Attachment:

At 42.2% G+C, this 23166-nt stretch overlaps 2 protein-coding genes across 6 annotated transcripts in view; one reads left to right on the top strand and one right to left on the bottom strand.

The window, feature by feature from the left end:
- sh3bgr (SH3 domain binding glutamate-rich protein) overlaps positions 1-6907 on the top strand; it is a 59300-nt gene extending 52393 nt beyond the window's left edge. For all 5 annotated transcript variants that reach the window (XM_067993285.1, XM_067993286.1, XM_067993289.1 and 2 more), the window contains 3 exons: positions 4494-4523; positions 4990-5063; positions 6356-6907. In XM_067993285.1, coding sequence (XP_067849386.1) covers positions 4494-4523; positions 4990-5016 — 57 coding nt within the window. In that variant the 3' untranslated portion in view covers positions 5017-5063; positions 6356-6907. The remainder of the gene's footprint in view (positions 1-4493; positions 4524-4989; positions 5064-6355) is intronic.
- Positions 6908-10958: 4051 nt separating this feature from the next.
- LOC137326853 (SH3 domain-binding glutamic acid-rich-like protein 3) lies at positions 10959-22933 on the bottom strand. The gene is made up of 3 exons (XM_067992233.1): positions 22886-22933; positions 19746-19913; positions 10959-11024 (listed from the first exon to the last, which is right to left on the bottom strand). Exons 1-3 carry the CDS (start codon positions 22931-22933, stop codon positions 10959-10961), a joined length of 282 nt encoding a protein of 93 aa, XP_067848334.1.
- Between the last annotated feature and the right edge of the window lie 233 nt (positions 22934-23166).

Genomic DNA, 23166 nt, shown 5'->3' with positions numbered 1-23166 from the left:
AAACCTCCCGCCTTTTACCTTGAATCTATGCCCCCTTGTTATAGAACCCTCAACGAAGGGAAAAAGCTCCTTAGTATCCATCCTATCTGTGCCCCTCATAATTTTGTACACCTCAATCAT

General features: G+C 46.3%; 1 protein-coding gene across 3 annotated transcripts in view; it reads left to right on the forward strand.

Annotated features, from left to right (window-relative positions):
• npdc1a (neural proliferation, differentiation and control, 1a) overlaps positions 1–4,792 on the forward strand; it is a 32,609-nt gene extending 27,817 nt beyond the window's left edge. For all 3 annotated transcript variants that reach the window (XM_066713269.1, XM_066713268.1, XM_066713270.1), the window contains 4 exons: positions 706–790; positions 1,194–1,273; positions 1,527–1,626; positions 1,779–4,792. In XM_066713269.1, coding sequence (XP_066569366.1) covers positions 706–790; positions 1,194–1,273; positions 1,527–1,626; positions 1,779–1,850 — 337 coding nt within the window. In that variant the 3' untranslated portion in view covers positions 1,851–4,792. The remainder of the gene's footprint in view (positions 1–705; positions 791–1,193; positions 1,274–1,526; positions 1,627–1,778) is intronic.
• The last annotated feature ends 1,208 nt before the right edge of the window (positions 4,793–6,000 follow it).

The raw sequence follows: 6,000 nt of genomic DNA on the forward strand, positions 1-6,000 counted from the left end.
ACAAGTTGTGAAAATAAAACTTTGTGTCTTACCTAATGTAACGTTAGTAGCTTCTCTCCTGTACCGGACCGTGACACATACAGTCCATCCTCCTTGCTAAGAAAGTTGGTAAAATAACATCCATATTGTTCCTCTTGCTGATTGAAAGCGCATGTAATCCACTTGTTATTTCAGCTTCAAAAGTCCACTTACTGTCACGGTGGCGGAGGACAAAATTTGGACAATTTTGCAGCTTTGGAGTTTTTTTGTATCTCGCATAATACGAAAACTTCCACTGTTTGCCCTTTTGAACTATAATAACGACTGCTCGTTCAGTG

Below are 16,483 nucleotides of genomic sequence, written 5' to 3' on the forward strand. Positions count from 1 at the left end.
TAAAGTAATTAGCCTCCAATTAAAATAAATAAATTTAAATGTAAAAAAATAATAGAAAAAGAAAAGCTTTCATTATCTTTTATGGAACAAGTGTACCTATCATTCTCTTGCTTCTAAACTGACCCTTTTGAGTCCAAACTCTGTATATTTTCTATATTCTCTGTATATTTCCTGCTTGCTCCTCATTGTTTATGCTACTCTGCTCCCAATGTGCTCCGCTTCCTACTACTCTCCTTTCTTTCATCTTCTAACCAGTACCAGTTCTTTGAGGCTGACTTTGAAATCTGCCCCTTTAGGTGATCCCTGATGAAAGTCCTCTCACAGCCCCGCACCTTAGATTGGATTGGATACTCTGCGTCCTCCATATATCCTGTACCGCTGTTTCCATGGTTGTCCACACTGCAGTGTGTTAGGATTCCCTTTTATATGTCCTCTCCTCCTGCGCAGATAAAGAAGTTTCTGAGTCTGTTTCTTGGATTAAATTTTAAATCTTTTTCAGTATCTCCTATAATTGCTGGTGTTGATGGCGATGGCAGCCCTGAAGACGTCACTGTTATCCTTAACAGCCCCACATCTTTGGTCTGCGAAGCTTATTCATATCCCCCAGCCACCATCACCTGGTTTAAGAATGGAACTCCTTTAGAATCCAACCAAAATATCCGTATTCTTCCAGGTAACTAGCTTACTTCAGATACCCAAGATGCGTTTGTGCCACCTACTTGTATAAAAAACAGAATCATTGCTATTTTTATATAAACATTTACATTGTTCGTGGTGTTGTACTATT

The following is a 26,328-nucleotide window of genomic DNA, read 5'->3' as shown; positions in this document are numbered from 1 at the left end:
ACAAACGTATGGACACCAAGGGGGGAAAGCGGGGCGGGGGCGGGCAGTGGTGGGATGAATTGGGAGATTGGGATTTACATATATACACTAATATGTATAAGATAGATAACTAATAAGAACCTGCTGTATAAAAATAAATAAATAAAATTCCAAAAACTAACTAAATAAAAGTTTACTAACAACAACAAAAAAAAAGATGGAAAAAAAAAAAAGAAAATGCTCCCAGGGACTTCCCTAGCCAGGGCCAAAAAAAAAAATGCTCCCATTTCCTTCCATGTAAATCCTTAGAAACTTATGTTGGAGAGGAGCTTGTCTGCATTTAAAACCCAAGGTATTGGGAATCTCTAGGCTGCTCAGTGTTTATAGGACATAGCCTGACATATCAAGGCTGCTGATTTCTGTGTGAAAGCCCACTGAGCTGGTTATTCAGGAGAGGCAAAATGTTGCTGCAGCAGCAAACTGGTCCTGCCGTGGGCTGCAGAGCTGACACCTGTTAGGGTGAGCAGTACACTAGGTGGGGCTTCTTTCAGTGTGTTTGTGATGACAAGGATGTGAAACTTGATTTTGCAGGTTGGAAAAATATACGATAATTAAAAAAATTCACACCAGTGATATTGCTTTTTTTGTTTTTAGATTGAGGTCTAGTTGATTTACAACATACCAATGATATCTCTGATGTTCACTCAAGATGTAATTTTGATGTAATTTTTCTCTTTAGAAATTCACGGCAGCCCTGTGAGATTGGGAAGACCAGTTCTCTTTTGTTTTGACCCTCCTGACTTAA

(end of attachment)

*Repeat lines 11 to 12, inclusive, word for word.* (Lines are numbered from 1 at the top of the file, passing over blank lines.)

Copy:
• npdc1a (neural proliferation, differentiation and control, 1a) overlaps positions 1–4,792 on the forward strand; it is a 32,609-nt gene extending 27,817 nt beyond the window's left edge. For all 3 annotated transcript variants that reach the window (XM_066713269.1, XM_066713268.1, XM_066713270.1), the window contains 4 exons: positions 706–790; positions 1,194–1,273; positions 1,527–1,626; positions 1,779–4,792. In XM_066713269.1, coding sequence (XP_066569366.1) covers positions 706–790; positions 1,194–1,273; positions 1,527–1,626; positions 1,779–1,850 — 337 coding nt within the window. In that variant the 3' untranslated portion in view covers positions 1,851–4,792. The remainder of the gene's footprint in view (positions 1–705; positions 791–1,193; positions 1,274–1,526; positions 1,627–1,778) is intronic.
• The last annotated feature ends 1,208 nt before the right edge of the window (positions 4,793–6,000 follow it).